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TUFF Products Pocket-Roo Concealment Holster

One of the great things about carrying a small concealment handgun—such as my Smith & Wesson 642 .38 Special Revolver—is the myriad of ways that it can be comfortably concealed. While mid- and even full-sized handguns can be concealed comfortably, they can’t be concealed everywhere. For example, concealing a full-sized 1911 on the ankle is pretty much not an option.

One of the concealment locations that I have used frequently—particularly while working in uniform—has been “inside-the-pocket” carry. I found that the best place for my 642 was in the left pocket of my uniform trousers, where it rode securely in an old Uncle Mike’s pocket holster. I could draw it with my weak hand from standing or grounded positions, and it rode there unnoticed.

Before going on, let me state firmly that pocket carry of a handgun requires a pocket holster. A good pocket holster should protect the handgun from lint, conceal the shape of the handgun from the casual observer, and reduce the chance of dislodging the handgun at an inappropriate moment. TUFF Products “Pocket-Roo” holster meets all these basic requirements and adds a pouch to the holster (hence the name) that allows the wearer to carry a spare magazine or, in my case, five additional rounds of .38 Special ammunition in a TUFF Products QuickStrip.

Made in the U.S.A., the Pocket Roo—and its pouchless counterpart the “Jr-Roo”—features stiff, heavy-duty synthetic construction that masks the shape of the pistol in the pocket. Pocket holsters are at their best when carried in front pockets or large cargo pockets. They are not at their best for rear pocket carry, and were you to carry one there, it would be more subject to pickpockets (not to mention your anatomy would be more subject to discomfort).

According to the TUFF Products website, the Roo pocket holsters are constructed with an outer surface material that provides more friction than the inside holster surface. This is done so that the holster will remain in the pocket and not follow the gun out during the draw. There is no manual retention device. The gun is retained within the holster by its shape and fit, as well as the pants material and the depth of the pocket. Even with the smaller Uncle Mike’s holster, I never had a handgun even begin to leave my pocket.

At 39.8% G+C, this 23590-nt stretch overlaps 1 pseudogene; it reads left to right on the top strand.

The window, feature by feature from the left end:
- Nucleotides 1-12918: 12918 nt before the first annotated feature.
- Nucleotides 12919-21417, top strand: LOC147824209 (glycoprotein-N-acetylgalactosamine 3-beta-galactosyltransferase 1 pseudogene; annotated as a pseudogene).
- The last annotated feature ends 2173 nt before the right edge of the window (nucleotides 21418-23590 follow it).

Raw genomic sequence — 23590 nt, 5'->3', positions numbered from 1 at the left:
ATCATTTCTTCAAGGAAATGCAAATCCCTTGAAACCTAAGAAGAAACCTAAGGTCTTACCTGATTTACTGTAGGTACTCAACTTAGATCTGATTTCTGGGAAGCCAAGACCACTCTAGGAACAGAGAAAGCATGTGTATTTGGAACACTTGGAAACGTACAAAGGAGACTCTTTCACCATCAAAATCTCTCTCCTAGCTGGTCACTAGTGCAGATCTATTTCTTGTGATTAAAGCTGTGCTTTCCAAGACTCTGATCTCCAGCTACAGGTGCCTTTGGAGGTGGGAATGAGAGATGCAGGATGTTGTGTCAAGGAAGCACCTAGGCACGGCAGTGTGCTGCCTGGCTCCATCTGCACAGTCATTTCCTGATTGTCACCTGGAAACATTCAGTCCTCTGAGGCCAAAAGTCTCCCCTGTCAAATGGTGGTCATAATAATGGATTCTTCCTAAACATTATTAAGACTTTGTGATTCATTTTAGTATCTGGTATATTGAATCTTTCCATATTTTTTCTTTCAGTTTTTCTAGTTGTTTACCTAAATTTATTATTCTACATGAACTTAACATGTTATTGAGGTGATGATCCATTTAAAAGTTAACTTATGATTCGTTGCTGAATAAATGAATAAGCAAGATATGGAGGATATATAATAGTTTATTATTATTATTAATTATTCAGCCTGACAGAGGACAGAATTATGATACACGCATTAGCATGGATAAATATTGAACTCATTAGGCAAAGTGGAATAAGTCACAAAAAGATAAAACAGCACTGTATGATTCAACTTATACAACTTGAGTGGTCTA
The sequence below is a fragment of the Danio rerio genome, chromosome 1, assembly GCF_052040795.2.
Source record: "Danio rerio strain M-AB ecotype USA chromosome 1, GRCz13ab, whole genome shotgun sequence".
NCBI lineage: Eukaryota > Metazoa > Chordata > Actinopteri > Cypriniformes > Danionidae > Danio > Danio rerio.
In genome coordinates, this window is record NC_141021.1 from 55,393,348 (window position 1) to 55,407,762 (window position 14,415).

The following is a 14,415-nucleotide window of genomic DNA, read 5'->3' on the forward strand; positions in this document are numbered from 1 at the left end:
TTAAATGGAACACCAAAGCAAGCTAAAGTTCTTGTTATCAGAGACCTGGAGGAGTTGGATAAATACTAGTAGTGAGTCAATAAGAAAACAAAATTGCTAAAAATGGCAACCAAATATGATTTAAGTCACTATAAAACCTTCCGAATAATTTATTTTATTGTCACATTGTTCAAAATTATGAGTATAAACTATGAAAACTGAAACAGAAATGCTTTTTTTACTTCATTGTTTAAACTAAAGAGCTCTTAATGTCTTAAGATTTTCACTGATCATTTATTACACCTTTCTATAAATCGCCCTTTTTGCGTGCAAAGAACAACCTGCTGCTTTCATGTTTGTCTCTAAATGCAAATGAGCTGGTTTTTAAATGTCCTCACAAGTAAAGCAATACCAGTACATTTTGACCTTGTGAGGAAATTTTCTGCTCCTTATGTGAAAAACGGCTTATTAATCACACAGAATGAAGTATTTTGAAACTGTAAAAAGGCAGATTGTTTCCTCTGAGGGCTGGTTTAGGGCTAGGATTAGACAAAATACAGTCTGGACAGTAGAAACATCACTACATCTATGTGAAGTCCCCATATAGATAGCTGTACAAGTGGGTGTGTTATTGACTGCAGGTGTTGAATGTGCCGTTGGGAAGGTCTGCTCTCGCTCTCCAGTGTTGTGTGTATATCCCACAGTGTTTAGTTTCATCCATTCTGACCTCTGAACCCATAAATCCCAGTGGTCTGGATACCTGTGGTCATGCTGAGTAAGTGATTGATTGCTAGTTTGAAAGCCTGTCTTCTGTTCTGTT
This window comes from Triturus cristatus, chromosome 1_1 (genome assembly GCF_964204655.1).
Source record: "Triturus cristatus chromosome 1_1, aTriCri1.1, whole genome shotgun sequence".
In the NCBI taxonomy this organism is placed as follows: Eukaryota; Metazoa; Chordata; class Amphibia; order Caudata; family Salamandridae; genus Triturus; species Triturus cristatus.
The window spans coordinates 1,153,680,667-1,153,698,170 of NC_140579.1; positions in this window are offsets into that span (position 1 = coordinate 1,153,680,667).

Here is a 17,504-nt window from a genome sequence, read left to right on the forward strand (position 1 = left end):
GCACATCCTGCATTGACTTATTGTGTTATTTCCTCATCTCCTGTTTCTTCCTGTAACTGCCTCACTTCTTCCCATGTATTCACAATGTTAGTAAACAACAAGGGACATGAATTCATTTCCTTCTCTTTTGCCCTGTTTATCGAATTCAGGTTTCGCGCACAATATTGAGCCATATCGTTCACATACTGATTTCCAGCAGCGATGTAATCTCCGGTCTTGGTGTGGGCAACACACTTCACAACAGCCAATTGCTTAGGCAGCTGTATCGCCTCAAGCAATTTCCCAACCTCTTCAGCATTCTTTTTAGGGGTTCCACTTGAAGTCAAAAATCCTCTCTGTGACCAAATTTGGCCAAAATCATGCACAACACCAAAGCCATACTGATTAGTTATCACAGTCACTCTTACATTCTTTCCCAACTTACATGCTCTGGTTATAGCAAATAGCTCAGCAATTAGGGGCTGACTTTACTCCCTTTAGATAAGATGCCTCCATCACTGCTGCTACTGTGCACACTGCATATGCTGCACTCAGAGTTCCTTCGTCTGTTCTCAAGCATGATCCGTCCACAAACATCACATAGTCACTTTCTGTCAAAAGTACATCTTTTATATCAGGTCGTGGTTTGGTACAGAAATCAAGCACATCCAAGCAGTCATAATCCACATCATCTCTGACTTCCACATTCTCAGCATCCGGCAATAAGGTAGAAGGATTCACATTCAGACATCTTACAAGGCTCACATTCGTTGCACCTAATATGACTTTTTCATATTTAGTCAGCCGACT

The Pocket-Roo is manufactured with a pouch that is an extension of the rear of the holster. It is separated from the holster interior by a line of stitching. The fact that it is an extension makes the Pocket-Roo wider than the Jr-Roo, and helps lock it into place in the pocket. A QuickStrip with five .38 Special rounds slides into the pocket. (The grip tab of the QuickStrip protrudes out of the pouch, allowing it to be pulled out if a reload is needed.) While .38 Special ammo works fine, .357 Magnum ammo is too long to fit in the pouch. Those of you carrying a J-frame .357 in your Pocket-Roo will have to downgrade to .38 Special QuickStrips for the holster pouch supply.

I tried out the Pocket-Roo with both blue jeans and 5.11 Tactical trousers. I put a loaded speed strip into the pouch and attempted to insert the holster (with gun in place) into my weak-side trouser pocket and found there was a problem. The holster didn’t fit in my pocket. Fortunately, the solution was simple.

In order to easily fit the Pocket-Roo into a pants pocket, simply fold the pouch forward toward the outside of the holster, and slide it into place while folded. Once the entire rig is inside the pocket, flip the pouch back into place. The rig will be locked in, and those extra rounds of ammo will be available if needed.

Once in place, the rig rides comfortably without movement. The outline of the gun is hidden, and the butt of the gun is held firmly in place, allowing consistent access for a smooth draw. The synthetic construction is supple enough to give with the position of the body and provide a high level of comfort.

It took a bit of testing to determine the best setup for the Pocket-Roo. In the end, I decided to carry two QuickStrips in a QuickStrips Tactical Pouch in my strong side pocket, and one additional QuickStrip in the Pocket-Roo. With this arrangement, my first reloads would come from the Quick Strips in my strong-side pocket. If I needed more than an additional ten rounds of ammo to resolve the situation (I hope not), I would fall back on the remaining five rounds in the Pocket-Roo pouch.

The TUFF Products Pocket-Roo is totally ambidextrous, and the Size 10 I tested will fit Smith& Wesson J-Frames and similar-sized revolvers. The Pocket-Roo works best in large pockets. MSRP is only $21.00. If you don’t feel the need to carry an additional magazine or QuickStrip, or want to carry your gun in smaller pockets, then the Jr-Roo is right up your alley and is also $21.00.

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